A Family Care Plan (FCP) is a document that certain active duty or reserve servicemembers, and some DOD civilians, are required by the Department of Defense to maintain in order to ensure that their children (and incapacitated parents) are taken care of if they are called away to service.
Any person required by DOD Instruction 1342.19 to maintain a Family Care Plan must do so in a certain amount of time. Other than the requirements with respect to timely filing, the instructions are fairly broad as to what can and should be included in the FCP.
At a minimum, a Family Care Plan allows the military member to designate another party to care for his or her child during any period where the member is unavailable due to military service obligations.
Though the DOD requires this plan of action and files it in each servicemember’s record, servicemembers in Virginia should be aware that a Family Care Plan does not trump a custody order from a court.
In addition, a FCP does not have any bearing on the decision of a Virginia court in regard to child custody. Instead, our courts are required to base their custody decisions on the statutory factors contained in Virginia Code Section 20-124.3.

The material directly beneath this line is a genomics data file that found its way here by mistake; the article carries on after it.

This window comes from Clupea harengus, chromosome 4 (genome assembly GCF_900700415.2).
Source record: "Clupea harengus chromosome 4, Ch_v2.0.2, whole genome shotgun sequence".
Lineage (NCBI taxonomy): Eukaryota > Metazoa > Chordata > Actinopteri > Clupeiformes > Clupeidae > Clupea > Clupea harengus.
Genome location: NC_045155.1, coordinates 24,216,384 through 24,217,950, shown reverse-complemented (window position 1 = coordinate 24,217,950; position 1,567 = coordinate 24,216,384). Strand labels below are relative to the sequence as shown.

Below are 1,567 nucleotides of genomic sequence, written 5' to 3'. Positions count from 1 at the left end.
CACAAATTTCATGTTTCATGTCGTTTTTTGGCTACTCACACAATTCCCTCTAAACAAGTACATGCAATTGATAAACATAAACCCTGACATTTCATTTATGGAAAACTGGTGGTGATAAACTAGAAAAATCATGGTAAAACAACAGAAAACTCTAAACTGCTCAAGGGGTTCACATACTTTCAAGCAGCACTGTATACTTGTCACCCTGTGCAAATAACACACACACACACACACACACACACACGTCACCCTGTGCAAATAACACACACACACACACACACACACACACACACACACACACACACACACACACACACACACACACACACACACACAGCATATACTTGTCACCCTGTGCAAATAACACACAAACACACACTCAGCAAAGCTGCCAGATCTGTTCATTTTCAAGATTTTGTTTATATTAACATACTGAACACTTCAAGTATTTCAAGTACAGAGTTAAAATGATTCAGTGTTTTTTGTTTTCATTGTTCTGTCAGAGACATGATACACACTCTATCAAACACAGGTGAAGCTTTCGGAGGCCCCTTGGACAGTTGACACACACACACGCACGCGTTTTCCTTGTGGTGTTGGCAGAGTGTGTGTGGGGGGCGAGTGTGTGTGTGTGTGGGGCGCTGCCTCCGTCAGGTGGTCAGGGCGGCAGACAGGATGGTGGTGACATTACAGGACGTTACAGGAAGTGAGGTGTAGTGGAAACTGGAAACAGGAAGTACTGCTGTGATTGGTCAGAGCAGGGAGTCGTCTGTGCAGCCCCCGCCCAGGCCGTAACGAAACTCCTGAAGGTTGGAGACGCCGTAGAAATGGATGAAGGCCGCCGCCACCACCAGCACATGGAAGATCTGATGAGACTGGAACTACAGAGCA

Take for example a case where an active duty father has primary custody of a child, his ex-wife (the child’s mother) has visitation, and the father has remarried. Even though the servicemember may have a Family Care Plan on file that delegates his rights during his deployment to his current wife (the child’s stepmom) rather than to the child’s biological mother, a Virginia court is under no obligation to follow that FCP.
In fact, the court in that situation will almost always grant temporary custody to the natural mother rather than the stepmother during the father’s deployment—unless some evidence exists that the court feels would make such a delegation contrary to the child’s best interest.
A Family Care Plan is required by the military and is a helpful and necessary tool in ensuring that our forces are prepared for service without having to worry about custody and family issues. However, where there is conflict between a FCP and a court order, the court order prevails.
Therefore, servicemembers should not rely on a Family Care Plan to dictate the custodial arrangements for their children while they are deployed, and should consult with an attorney with specific experience in military custody cases.
Livesay & Myers, P.C. has a team of family lawyers with years of experience handling custody cases involving servicemembers. If you are a servicemember or former spouse of a servicemember, and involved in a custody dispute in Northern Virginia, contact us to schedule a consultation today.